Law and Technology: The Demise of the Traditional Legal Model

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Lawyers traditionally have lagged in the uptake of technology in their professional offering, perhaps due to concerns over trust and reliability embedded in the nature of the profession. But with increasing demands on time and cost efficiencies, technological solutions such as automation, AI and analytics are gaining momentum and transforming the legal market in many ways.

The traditional model for legal services- lawyer-centric and labour-intensive – is transitioning to a vibrant, competitive and interdisciplinary technology-empowered landscape.

This has opened the legal industry to an assortment of professionals including data and technology experts and project managers – law is no longer exclusive to lawyers. A report by Deloitte predicts that by 2020, law firms will reach a ‘tipping point’ with drastic changes to the role of talent in law firms brought about by the quickening pace of technological developments and the need to offer better value for money.

Law firms are no longer a ‘one-stop-shop’ for legal services.  

 The slow response in incorporating technology and adopting process-driven solutions has made way for the growth of alternate legal services providers. Clients are increasingly willing to uptake new delivery options, particularly where there are time and cost savings to be made. Tasks that were traditionally handled exclusively by lawyers and law firms are now routinely outsourced to technical and process experts and it is not uncommon to see phases of a matter handled by different providers. A new market is emerging where law firms do not have the full hold on legal services that they once did.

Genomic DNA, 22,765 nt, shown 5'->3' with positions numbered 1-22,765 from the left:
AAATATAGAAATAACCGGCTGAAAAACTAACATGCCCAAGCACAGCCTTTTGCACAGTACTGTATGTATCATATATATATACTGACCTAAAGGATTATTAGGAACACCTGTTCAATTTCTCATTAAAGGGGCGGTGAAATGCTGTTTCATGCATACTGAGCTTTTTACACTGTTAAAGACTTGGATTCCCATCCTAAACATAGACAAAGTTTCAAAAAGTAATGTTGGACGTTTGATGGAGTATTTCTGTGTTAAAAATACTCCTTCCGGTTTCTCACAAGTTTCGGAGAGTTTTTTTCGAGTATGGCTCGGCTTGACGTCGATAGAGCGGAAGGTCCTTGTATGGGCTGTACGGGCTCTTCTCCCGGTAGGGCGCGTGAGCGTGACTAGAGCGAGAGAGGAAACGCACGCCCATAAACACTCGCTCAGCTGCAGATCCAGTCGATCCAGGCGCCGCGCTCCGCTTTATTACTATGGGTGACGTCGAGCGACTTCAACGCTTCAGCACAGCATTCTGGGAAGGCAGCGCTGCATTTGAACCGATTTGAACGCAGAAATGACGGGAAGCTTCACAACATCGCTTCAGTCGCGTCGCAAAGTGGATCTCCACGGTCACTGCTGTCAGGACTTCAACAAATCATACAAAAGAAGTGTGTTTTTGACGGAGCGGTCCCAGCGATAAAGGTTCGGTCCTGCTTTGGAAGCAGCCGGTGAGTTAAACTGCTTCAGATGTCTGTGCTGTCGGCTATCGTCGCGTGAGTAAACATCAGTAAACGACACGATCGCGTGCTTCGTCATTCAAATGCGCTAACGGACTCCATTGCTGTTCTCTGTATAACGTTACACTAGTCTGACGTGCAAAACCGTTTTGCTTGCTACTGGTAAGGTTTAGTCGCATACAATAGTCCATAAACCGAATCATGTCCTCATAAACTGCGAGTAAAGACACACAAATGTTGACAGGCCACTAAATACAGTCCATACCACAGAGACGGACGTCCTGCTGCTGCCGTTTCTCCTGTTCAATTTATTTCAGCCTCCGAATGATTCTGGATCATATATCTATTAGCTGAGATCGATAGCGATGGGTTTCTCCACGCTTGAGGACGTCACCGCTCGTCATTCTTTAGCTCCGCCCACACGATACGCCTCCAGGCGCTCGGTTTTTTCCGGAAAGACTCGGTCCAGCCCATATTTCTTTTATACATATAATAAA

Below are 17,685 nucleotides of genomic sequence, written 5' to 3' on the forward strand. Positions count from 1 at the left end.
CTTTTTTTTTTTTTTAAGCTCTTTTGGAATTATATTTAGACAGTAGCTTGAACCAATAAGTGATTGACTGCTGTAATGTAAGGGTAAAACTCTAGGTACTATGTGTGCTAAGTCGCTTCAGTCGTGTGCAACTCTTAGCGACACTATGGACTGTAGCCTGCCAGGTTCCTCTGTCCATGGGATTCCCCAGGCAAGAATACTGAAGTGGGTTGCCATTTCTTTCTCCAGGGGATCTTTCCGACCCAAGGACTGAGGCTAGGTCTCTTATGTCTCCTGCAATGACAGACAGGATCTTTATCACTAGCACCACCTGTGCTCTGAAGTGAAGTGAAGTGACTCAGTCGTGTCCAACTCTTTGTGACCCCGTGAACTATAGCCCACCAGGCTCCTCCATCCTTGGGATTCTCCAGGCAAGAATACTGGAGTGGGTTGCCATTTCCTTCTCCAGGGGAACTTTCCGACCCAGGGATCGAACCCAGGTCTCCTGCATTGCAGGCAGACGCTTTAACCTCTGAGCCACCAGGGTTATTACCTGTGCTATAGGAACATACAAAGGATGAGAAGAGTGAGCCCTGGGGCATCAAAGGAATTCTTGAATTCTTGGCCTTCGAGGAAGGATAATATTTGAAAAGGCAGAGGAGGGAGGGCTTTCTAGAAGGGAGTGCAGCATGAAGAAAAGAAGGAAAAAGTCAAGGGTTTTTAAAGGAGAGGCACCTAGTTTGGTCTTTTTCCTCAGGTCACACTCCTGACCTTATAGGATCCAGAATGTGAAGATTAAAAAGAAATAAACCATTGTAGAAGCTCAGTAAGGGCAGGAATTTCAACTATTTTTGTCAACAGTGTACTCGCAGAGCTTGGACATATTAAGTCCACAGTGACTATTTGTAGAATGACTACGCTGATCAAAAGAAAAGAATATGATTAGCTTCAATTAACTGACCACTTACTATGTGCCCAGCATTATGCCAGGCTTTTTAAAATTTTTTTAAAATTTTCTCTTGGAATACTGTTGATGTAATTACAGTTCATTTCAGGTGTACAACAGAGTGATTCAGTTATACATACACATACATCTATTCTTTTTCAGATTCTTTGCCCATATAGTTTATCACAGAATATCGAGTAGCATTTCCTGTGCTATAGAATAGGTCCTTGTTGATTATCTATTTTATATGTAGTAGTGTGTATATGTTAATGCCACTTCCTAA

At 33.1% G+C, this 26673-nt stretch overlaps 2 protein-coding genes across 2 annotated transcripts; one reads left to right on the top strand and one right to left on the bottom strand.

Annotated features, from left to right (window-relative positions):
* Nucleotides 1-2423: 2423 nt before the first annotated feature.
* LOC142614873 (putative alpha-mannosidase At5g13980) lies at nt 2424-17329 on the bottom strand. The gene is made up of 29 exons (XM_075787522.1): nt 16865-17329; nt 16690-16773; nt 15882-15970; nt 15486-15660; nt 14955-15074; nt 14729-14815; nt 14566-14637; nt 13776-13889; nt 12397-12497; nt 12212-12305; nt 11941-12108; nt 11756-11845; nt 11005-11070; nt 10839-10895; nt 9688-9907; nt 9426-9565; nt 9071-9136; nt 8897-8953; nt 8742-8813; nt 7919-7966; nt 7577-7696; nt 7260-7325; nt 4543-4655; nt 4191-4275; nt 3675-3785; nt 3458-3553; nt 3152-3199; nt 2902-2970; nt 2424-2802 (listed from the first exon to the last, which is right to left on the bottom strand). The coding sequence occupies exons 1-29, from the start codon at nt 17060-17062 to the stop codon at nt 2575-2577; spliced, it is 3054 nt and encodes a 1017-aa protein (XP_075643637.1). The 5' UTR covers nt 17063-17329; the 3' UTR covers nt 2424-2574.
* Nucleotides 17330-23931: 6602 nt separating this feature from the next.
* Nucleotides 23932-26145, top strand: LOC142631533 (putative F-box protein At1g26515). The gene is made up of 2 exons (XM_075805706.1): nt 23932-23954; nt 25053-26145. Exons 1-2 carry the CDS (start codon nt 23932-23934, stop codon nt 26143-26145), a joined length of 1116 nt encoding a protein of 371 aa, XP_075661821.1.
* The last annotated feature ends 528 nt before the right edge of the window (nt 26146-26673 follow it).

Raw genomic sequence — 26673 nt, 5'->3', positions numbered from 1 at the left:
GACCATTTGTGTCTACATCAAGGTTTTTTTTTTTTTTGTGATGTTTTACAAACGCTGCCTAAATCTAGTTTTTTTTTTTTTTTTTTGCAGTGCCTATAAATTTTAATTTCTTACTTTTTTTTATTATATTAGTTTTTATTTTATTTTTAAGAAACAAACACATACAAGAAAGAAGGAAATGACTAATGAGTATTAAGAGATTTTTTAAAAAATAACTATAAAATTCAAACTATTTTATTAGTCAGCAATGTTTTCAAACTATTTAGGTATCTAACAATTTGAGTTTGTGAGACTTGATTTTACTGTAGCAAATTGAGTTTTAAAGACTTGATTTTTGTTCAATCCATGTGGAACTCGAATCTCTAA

The changing market is demanding a new skillset though meaningful reform in universities and law schools has been slow to catch on. Law graduates are entering the market without being adequately equipped with an understanding of the emerging ways in which technology is impacting legal services.

Technology will remove the need for lawyers in some aspects of delivering legal services but will also open opportunities for new career paths.

There is a marked uptick in demand for legal professionals with technical skills, and professionals with a technical background combined with a solid understanding of the legal industry and legal processes. Young lawyers are typically also quick to adapt to technology and readily accept it as a component of legal services, as well as being receptive to working collaboratively with non-legal professionals.

The traditional legal culture is moving towards its demise and being replaced with a dynamic, cost-effective, client-centric and diverse legal offering embracing technology. Technology will never be a panacea in the legal market, but it is enabling lawyers and non-lawyers to collaborate in new and improved ways.